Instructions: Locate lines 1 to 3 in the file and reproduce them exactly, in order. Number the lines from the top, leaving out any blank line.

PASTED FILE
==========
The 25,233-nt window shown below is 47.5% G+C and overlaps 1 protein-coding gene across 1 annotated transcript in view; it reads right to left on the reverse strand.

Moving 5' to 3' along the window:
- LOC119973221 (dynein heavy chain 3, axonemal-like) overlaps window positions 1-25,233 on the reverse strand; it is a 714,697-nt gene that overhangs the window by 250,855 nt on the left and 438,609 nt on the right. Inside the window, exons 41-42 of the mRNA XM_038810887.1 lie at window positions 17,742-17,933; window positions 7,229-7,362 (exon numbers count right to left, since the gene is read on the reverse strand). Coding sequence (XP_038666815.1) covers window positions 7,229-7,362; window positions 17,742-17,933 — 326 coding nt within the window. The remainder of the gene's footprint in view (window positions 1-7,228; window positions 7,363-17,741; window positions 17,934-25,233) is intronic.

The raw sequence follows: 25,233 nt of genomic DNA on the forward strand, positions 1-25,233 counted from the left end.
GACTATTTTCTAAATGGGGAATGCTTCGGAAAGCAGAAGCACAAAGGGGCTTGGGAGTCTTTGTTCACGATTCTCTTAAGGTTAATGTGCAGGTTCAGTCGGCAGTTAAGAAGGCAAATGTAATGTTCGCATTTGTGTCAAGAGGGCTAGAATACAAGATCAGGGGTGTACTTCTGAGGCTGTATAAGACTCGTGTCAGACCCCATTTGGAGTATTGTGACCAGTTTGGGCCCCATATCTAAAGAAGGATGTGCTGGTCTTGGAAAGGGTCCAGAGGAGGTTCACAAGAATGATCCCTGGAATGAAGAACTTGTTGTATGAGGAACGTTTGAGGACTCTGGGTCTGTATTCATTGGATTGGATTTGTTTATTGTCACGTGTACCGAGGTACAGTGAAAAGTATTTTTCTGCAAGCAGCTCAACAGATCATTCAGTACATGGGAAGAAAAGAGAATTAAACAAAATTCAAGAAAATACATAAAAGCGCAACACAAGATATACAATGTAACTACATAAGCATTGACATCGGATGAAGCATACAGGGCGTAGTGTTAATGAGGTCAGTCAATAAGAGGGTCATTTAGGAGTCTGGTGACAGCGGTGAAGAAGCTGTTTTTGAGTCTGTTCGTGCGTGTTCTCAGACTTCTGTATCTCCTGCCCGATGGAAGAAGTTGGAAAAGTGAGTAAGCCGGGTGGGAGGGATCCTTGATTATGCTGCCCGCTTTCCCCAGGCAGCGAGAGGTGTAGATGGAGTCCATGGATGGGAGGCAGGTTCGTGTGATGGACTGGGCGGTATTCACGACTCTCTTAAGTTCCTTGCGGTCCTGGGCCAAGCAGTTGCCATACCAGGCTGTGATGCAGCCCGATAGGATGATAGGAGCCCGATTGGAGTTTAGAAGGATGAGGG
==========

The 25,233-nt window shown below is 47.5% G+C and overlaps 1 protein-coding gene across 1 annotated transcript in view; it reads right to left on the reverse strand.

Moving 5' to 3' along the window:
- LOC119973221 (dynein heavy chain 3, axonemal-like) overlaps window positions 1-25,233 on the reverse strand; it is a 714,697-nt gene that overhangs the window by 250,855 nt on the left and 438,609 nt on the right. Inside the window, exons 41-42 of the mRNA XM_038810887.1 lie at window positions 17,742-17,933; window positions 7,229-7,362 (exon numbers count right to left, since the gene is read on the reverse strand). Coding sequence (XP_038666815.1) covers window positions 7,229-7,362; window positions 17,742-17,933 — 326 coding nt within the window. The remainder of the gene's footprint in view (window positions 1-7,228; window positions 7,363-17,741; window positions 17,934-25,233) is intronic.